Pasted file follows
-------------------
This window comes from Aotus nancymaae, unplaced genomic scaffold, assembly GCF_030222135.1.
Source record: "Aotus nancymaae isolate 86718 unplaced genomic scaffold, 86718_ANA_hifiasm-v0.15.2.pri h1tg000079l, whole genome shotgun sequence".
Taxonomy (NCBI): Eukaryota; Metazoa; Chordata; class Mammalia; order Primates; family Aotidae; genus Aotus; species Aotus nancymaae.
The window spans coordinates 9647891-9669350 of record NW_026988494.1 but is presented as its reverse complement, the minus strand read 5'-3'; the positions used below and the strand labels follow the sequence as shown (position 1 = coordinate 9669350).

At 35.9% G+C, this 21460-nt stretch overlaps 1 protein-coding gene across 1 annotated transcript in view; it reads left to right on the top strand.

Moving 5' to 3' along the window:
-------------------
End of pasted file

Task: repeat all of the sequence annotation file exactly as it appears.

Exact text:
This window comes from Aotus nancymaae, unplaced genomic scaffold, assembly GCF_030222135.1.
Source record: "Aotus nancymaae isolate 86718 unplaced genomic scaffold, 86718_ANA_hifiasm-v0.15.2.pri h1tg000079l, whole genome shotgun sequence".
Taxonomy (NCBI): Eukaryota; Metazoa; Chordata; class Mammalia; order Primates; family Aotidae; genus Aotus; species Aotus nancymaae.
The window spans coordinates 9647891-9669350 of record NW_026988494.1 but is presented as its reverse complement, the minus strand read 5'-3'; the positions used below and the strand labels follow the sequence as shown (position 1 = coordinate 9669350).

At 35.9% G+C, this 21460-nt stretch overlaps 1 protein-coding gene across 1 annotated transcript in view; it reads left to right on the top strand.

Moving 5' to 3' along the window: